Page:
AU leaders to discuss Nile dam on July 21
African leaders are expected to hold a summit on July 21 to discuss a controversial mega-dam on the Nile River that has caused tension between Egypt, Ethiopia and Sudan, the South African presidency said Monday.
frican leaders are expected to hold a summit on July 21 to discuss a controversial mega-dam on the Nile River that has caused tension between Egypt, Ethiopia and Sudan, the South African presidency said Monday.
The meeting will be organised under the auspices of the African Union (AU), which South African President Cyril Ramaphosa currently chairs.
The Grand Ethiopia Renaissance Dam (GERD) has been a source of friction in the Nile River basin ever since Ethiopia broke ground on the project in 2011.
Sudan and Egypt view the dam as a threat to essential water supplies, while Ethiopia considers it essential for its electrification and development.
Ramaphosa’s spokeswoman said the Bureau of the Assembly of the AU Heads of State and Government would hold a “virtual meeting” to discuss the dam on Tuesday.
“The meeting is a follow-up on the Bureau meeting on GERD that was held on June 26,” spokeswoman Khusela Diko told AFP.
“During that meeting it was agreed that the Bureau will assess the progress regularly and chart the way forward on the AU-led process of the GERD negotiations accordingly.”
Multiple rounds of tripartite talks on the $4.6-billion project have ended in deadlock.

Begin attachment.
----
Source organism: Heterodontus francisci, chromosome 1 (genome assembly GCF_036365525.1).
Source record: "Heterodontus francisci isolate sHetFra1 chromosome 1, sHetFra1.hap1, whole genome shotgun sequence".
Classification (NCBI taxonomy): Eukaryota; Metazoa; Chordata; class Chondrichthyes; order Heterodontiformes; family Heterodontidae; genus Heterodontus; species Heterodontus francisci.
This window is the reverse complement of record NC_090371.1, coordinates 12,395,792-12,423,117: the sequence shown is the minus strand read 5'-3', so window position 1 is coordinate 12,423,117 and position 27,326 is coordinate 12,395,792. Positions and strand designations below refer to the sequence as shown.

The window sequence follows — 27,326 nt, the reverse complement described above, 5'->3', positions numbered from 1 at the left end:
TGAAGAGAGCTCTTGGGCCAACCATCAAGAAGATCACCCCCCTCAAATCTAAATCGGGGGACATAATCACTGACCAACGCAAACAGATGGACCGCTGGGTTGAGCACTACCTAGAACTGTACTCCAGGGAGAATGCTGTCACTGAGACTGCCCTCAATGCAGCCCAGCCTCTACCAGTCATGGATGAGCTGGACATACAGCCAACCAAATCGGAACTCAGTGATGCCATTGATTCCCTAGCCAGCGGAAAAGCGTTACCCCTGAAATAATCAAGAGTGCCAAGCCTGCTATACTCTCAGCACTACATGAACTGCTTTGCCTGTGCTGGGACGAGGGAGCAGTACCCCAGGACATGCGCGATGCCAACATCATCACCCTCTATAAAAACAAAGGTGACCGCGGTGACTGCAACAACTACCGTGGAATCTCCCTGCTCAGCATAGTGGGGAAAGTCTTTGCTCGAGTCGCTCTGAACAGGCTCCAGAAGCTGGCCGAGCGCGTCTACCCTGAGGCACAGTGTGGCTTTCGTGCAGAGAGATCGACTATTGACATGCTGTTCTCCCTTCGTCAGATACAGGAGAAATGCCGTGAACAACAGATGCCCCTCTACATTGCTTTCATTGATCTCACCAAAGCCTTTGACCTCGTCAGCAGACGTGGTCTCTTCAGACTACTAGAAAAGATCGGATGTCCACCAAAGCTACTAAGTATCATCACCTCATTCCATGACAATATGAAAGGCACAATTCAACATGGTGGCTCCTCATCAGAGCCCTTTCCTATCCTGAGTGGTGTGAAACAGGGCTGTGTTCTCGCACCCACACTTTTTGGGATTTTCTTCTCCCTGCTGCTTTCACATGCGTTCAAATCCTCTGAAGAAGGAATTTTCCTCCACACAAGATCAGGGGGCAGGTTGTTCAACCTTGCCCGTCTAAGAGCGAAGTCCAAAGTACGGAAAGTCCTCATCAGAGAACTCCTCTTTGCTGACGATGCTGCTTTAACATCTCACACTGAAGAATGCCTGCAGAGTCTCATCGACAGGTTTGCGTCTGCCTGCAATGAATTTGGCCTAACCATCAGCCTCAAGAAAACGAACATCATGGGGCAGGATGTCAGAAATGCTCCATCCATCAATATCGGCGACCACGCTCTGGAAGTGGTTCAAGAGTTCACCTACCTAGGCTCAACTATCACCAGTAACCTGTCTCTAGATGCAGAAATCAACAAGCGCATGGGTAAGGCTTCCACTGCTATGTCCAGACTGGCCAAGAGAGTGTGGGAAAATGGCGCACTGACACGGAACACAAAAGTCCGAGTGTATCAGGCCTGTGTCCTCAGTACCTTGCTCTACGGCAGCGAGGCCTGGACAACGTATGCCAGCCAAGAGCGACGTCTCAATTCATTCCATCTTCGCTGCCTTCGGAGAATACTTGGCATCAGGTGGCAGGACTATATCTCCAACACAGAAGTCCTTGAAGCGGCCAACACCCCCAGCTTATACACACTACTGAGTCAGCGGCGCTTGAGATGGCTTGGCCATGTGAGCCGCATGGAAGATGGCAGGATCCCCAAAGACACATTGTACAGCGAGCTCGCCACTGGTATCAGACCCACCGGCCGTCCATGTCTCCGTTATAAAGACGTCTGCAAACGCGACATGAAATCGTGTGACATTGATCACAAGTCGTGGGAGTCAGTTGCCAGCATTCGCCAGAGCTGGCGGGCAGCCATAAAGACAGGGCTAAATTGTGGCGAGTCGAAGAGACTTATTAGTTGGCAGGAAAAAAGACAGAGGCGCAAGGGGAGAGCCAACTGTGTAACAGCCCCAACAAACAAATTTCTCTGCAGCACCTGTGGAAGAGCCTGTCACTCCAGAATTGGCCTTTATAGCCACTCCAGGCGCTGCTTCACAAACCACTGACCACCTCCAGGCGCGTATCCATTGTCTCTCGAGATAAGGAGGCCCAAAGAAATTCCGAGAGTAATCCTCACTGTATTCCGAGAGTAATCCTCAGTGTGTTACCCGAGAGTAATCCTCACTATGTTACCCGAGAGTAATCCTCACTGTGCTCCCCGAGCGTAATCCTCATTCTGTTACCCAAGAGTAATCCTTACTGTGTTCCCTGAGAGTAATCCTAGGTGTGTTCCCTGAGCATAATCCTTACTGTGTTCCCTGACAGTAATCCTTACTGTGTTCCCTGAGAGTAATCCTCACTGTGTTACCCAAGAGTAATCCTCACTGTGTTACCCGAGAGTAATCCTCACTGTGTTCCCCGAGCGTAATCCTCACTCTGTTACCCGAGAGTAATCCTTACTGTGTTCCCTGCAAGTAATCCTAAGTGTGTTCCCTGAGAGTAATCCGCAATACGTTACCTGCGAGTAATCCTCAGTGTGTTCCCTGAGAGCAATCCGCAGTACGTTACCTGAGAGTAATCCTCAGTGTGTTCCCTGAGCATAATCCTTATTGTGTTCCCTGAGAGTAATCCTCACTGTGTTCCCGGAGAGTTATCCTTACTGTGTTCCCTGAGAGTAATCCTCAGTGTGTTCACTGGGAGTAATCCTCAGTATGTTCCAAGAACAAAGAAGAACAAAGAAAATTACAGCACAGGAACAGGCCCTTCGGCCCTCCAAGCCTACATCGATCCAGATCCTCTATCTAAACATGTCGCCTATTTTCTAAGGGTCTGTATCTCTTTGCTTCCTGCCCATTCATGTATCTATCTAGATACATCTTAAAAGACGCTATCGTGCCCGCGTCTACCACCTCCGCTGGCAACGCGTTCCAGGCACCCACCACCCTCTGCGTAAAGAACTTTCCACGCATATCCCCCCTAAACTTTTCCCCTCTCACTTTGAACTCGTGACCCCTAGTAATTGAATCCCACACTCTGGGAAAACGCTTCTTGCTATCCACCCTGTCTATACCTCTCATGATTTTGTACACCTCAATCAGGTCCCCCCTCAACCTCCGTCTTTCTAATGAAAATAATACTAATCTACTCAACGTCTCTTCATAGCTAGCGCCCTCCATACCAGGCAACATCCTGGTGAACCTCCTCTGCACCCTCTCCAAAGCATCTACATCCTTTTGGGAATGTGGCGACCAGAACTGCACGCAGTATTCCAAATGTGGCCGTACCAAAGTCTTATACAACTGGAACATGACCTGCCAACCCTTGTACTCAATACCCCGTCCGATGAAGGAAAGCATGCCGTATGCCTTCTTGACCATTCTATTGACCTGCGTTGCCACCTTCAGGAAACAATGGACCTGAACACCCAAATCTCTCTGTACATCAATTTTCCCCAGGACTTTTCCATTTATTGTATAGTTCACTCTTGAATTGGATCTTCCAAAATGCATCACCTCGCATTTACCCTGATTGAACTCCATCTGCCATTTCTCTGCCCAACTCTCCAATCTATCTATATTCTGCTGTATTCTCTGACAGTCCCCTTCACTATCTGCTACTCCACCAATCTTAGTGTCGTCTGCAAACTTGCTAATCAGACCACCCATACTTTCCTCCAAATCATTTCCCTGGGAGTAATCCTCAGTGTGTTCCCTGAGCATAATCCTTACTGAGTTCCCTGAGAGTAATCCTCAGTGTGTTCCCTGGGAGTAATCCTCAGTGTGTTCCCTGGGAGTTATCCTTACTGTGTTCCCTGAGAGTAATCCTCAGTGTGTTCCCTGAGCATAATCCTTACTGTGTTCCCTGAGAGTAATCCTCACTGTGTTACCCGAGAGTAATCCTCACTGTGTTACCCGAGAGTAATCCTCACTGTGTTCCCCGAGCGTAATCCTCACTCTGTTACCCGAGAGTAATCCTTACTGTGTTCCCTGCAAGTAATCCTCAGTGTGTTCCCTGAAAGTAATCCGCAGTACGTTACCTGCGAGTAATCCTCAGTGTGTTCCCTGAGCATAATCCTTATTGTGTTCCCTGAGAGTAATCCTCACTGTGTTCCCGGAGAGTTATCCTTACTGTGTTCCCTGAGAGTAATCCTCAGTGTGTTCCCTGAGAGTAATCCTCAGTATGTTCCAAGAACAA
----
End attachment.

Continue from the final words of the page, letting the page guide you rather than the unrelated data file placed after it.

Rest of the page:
Last month, Egypt accused Ethiopia of “intransigence” and appealed for the United Nations Security Council to intervene.
Cairo, Khartoum and the Arab League have since asked Addis Ababa to delay filling the dam reservoir until a comprehensive deal is reached.
Ethiopia, however, said it was on schedule to begin the filling in July as planned — though an exact date has not yet been set.
The 6,600-kilometre-long (4,100-mile) Nile is a lifeline supplying both water and electricity to the 10 countries it traverses.
Sudanese official told AFP the dispute should only be resolved “by negotiation”.
“Every country has to benefit without harming the other,” the unnamed source said on Monday, adding that Sudan did not support calls for a UN intervention.
“Ninety percent of the issues have been agreed and we believe that 10 percent of the pending issues can be solved.”
The UN has called on the three countries “to work together” to resolve their differences on the project.
Leaders from the Democratic Republic of Congo, Egypt, Ethiopia, Kenya, Mali, South Africa and Sudan are set to take part in the meeting on Tuesday.
U Commission Chairman Moussa Faki is also expected to attend, as well as United States, European Union and World Bank observers.